Shopping Smart

Shopping is an art.  Like any art, it needs practice.  Becoming a smart shopper takes time and the development of skills – skills to add the right purchases to your wardrobe instead of wasteful catastrophes.  Here are some tips you can use on your next shopping venture that will help clear the jungle in the fashion retail world.
!Set Goals and Objectives:  Being specific is the key.  Once you complete a wardrobe inventory, you will be better able to jot down exactly what you need to get.  This is just like creating a grocery shipping list.  Consider writing down not only what item or items you need but also the dollar limit you would be willing to spend.  This will reduce the chance of impulse shopping or of buying the first item that comes close to what you want – but is priced higher than what you would normally spend.
! Don’t be rushed: Pick a time when you won’t be rushed andwhen sales people will be available to serve you.  Weekends and weekday lunch hours are overwhelmed by shoppers.  Moreover, give yourself enough time to shop.  Haste really does make waste.
! Know Fashion Trends:  Familiarize yourself with specific style names, such as paisley, double-breasted, fitted shirts, sarongs and bolero jackets.  When you can communicate effectively the salesperson will be better able to help you find what you’re looking for.
! Dress Appropriately:If you plan to purchase evening attire, remember to wear or bring along the appropriate undergarments and shoes.  If you plan to purchase a suit, bring the shoes and shirt you’ll be wearing.  When shopping dress comfortably and be sure to wear comfortable shoes with flexible soles so you can last a long time.
! Shop Alone:  This may seem like a difficult task, but it’s the wisest.  When you shop with a friend, not only do you have the friend selling you but the salesperson too.  If, in an relationship where both parties need to have input in the final decision, put the selected items on hold and bring your partner back to ok the purchase.  Men, consider doing your wardrobe shopping yourself so you can determine your own best look and the right fit.
! Try it on:  Since humans make clothing, each piece will vary slightly.  Further, sizes are not standardized in the apparel industry so they will vary by brand as well.   High priced clothing tends to be generous in size.
!Know the return policies: For regular priced as well as sale items at stores.  Most stores have liberal policies when it comes to regular-priced merchandise, but there may  be some limitations for sale items.  Ask the salesperson how many days you have to return an item and whether you’ll get your money back or receive a merchandise credit.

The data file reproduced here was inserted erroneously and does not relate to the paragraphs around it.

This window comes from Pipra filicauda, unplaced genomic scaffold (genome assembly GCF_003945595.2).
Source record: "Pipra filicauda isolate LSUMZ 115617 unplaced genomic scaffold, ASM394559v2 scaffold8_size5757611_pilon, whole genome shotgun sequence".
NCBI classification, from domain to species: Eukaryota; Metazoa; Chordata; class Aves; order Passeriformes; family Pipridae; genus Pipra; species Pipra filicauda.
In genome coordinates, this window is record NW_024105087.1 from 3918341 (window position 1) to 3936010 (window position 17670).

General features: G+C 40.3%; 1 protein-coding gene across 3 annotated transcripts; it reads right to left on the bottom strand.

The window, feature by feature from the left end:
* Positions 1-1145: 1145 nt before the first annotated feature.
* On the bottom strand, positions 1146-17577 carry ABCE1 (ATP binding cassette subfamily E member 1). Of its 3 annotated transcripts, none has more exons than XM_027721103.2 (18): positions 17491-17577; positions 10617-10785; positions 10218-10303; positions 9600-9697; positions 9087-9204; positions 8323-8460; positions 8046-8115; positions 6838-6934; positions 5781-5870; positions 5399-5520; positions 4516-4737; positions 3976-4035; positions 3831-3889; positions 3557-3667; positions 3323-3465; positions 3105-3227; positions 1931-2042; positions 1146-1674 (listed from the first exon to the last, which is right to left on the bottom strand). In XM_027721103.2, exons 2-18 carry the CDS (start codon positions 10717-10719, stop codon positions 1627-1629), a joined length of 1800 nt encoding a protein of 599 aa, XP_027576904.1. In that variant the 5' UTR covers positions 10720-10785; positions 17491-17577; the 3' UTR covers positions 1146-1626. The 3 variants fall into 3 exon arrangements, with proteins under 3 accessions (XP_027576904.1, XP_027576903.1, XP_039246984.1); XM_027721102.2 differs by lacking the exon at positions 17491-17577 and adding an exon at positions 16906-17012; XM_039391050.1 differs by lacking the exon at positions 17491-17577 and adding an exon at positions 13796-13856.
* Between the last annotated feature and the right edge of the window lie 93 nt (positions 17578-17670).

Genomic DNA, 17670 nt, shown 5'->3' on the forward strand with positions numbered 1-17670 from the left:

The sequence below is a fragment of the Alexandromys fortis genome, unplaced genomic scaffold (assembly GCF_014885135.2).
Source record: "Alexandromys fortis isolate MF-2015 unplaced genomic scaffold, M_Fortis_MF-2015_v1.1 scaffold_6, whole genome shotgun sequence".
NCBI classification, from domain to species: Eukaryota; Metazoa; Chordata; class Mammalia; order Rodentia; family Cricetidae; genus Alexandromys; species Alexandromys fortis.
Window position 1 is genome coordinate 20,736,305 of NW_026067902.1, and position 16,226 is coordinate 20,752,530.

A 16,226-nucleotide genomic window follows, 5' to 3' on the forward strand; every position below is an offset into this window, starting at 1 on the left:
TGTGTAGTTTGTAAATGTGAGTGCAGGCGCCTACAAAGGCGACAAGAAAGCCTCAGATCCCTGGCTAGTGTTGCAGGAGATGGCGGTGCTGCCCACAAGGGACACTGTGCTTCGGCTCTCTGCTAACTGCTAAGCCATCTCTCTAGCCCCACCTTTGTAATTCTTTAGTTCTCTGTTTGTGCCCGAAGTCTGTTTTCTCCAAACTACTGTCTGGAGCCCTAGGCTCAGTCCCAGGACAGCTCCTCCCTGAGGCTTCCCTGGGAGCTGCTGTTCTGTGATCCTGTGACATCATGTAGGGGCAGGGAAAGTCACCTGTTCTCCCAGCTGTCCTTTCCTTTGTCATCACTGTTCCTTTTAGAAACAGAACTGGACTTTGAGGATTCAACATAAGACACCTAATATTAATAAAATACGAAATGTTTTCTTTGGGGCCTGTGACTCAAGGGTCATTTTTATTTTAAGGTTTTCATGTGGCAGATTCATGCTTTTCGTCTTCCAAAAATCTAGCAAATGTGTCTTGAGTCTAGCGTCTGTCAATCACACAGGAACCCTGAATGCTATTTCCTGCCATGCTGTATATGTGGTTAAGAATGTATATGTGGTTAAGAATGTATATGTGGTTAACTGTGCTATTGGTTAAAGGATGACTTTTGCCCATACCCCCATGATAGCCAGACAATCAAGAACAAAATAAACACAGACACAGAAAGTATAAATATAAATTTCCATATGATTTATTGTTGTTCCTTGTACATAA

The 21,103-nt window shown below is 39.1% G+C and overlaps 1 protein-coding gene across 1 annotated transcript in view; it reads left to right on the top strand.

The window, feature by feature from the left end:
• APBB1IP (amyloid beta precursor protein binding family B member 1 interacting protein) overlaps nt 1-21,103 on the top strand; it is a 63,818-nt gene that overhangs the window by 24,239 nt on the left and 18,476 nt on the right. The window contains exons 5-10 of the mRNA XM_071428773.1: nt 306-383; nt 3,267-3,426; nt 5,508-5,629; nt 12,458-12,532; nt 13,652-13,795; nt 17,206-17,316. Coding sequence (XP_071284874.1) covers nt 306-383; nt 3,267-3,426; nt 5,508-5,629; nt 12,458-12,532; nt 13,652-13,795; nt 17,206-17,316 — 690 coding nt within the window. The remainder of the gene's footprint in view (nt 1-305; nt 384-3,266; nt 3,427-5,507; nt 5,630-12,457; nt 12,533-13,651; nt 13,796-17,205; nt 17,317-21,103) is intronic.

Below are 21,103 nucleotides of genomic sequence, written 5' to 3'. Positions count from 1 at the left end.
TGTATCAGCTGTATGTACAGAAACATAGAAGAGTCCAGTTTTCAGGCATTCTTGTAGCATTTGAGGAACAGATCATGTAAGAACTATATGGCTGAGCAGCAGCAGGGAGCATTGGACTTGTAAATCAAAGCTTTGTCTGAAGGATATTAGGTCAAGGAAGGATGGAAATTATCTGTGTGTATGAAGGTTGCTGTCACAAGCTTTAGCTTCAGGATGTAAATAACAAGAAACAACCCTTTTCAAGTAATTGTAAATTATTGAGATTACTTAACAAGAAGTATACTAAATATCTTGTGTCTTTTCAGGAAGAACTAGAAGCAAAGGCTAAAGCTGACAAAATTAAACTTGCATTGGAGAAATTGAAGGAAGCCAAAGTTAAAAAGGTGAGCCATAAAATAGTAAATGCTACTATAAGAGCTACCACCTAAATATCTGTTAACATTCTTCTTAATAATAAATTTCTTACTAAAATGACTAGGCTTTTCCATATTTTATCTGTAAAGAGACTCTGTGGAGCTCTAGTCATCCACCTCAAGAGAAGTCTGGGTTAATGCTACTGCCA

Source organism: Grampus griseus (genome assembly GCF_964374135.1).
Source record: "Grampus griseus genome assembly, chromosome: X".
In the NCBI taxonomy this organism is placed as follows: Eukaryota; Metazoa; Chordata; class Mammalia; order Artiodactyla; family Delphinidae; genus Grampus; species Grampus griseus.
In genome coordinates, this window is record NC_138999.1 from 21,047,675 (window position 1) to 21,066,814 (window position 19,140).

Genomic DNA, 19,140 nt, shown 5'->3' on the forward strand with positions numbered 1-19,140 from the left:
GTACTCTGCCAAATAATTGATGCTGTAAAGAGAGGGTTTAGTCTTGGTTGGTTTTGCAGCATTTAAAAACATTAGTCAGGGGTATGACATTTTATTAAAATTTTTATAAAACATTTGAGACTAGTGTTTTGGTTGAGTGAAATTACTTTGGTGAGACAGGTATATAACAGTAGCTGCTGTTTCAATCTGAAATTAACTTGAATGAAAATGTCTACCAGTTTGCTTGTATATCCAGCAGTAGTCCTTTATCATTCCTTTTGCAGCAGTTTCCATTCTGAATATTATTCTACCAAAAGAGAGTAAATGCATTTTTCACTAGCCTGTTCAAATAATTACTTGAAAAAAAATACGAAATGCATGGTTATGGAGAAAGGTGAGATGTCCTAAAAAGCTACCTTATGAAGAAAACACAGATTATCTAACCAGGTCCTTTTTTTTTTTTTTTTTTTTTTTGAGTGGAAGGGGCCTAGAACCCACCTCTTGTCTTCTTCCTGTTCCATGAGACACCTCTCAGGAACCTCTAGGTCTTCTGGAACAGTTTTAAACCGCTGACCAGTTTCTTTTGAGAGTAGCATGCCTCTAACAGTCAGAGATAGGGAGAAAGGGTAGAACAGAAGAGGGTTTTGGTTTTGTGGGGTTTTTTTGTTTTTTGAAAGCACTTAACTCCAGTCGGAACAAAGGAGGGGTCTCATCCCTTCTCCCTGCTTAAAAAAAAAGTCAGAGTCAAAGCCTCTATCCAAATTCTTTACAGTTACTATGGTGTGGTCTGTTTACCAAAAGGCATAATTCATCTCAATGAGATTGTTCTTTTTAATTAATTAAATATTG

! Purchase shoes in the afternoon: Since feet expand as the day goes on, a better fit is possible in the afternoon.
! Try off priced, second-hand, factory outlets, catalogs, and the Internet for bargains and convenience:  Off-priced stores like Marshall’s, and TJ Max often purchase consolidated sale merchandise from department and specialty stores and pass the savings on to consumers.  These stores also carry manufacturers’ overruns, which are quality goods and great buys for consumers.  Manufacturers’ overruns are apparel items that were over-produced and undersold.  Manufacturers sell these items to discount stores or in their own factory outlet stores.  Catalogs and the Internet offer substantial product information and are convenient for purchasing and returning merchandise.
! Realize that designer, bridge,better and moderate priced merchandise offer value depending on what your needs are:  Be aware of the different levels of workmanship and detail at the different points.  The costliest garments generally offer the most superior workmanship, high-fashion styling, and the best all-natural materials.  However, this is not a hard-and-fast rule.  In some cases you may be paying hundreds of dollars more for the brand name alone – so don’t be fooled.
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About vseitz

Marketing Professor at California State University, San Bernardino and author of "I Don't Wear A Suit."

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